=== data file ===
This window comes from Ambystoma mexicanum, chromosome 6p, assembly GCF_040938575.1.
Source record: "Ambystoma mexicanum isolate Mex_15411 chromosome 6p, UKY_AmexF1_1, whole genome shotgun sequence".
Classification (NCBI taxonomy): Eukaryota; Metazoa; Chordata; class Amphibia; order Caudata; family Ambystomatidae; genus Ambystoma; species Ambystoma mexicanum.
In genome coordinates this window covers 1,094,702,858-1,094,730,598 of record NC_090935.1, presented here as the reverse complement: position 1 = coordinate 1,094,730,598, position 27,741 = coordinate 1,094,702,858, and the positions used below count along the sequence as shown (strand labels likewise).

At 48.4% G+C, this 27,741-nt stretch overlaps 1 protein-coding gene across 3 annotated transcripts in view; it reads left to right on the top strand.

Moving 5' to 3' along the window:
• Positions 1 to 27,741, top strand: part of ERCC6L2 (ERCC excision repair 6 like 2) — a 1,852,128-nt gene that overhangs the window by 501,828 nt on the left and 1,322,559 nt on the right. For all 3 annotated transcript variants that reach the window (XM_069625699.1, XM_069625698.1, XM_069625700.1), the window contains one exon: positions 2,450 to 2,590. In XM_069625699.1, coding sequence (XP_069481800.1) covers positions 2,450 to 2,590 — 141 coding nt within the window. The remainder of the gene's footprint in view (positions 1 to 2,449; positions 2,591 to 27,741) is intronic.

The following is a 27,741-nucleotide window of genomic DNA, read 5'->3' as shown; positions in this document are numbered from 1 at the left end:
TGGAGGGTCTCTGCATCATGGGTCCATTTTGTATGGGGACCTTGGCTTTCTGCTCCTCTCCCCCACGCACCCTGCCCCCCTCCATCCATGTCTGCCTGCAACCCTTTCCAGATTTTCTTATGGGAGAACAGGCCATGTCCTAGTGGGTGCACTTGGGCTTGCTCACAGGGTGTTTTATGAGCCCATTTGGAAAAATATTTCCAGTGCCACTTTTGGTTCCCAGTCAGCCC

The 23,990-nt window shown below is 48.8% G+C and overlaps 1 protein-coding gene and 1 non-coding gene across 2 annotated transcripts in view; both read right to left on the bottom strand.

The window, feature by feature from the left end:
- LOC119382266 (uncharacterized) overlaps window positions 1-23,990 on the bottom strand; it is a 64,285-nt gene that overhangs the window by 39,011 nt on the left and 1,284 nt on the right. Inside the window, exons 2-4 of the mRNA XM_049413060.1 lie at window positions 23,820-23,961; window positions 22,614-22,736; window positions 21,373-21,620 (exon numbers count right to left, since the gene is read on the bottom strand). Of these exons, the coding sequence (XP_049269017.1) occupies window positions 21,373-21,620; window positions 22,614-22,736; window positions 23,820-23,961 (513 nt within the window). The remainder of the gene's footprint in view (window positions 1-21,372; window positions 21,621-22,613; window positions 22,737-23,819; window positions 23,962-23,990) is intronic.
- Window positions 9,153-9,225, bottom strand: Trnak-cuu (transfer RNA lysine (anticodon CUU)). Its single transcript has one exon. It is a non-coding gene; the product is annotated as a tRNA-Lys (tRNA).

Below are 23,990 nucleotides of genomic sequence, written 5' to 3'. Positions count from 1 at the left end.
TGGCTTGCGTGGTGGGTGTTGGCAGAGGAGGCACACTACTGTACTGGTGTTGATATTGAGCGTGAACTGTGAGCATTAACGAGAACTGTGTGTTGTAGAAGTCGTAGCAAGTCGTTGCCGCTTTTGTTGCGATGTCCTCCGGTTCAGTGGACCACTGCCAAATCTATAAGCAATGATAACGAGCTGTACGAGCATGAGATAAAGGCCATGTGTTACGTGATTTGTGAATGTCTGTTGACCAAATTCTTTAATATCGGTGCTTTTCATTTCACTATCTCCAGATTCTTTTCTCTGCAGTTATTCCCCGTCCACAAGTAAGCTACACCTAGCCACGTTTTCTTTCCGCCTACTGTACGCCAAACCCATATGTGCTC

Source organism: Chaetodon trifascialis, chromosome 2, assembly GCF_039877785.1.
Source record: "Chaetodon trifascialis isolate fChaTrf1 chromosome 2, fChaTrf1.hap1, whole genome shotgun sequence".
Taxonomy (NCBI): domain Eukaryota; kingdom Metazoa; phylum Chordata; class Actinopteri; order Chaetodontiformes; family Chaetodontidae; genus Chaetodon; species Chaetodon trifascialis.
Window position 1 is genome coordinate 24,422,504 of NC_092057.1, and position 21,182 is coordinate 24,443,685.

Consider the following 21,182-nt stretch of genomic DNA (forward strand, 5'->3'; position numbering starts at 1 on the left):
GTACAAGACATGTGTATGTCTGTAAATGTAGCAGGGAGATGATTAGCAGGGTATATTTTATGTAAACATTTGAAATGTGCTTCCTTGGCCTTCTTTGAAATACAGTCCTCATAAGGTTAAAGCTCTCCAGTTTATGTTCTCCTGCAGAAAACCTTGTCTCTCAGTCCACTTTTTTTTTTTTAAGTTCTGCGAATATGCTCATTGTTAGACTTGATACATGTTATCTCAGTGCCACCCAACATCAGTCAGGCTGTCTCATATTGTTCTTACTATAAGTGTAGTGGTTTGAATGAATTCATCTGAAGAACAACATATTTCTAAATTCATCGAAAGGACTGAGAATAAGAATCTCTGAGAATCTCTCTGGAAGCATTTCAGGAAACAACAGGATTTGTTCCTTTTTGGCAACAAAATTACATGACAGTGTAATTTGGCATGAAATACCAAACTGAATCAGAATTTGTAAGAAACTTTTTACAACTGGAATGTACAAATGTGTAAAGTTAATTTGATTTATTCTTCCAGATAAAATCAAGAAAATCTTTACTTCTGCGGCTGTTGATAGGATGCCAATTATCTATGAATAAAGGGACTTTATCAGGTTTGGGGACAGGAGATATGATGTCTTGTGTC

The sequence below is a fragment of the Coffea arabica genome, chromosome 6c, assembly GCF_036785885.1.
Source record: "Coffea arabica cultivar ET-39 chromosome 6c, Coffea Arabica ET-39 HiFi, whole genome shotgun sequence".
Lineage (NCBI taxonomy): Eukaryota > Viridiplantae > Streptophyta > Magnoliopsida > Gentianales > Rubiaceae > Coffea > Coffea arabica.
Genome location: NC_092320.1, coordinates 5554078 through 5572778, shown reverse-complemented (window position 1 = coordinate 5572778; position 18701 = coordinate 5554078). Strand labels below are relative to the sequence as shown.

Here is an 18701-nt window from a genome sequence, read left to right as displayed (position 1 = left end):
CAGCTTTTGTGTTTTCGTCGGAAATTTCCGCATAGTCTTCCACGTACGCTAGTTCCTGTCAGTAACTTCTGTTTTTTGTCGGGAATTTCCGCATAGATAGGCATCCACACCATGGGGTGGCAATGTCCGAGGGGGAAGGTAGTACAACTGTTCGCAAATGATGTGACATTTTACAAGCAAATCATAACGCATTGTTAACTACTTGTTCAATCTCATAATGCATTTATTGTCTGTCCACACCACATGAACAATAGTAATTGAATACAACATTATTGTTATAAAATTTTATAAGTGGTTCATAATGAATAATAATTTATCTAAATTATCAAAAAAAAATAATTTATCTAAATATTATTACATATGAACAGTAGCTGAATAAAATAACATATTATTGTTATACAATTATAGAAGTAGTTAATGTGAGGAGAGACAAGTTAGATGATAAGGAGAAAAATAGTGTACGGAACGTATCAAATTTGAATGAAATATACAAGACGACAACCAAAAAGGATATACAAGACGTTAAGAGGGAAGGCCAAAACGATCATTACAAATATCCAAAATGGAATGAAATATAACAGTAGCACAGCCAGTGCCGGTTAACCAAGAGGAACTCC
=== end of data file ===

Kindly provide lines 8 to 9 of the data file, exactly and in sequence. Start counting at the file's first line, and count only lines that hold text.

The following is a 27,741-nucleotide window of genomic DNA, read 5'->3' as shown; positions in this document are numbered from 1 at the left end:
TGGAGGGTCTCTGCATCATGGGTCCATTTTGTATGGGGACCTTGGCTTTCTGCTCCTCTCCCCCACGCACCCTGCCCCCCTCCATCCATGTCTGCCTGCAACCCTTTCCAGATTTTCTTATGGGAGAACAGGCCATGTCCTAGTGGGTGCACTTGGGCTTGCTCACAGGGTGTTTTATGAGCCCATTTGGAAAAATATTTCCAGTGCCACTTTTGGTTCCCAGTCAGCCC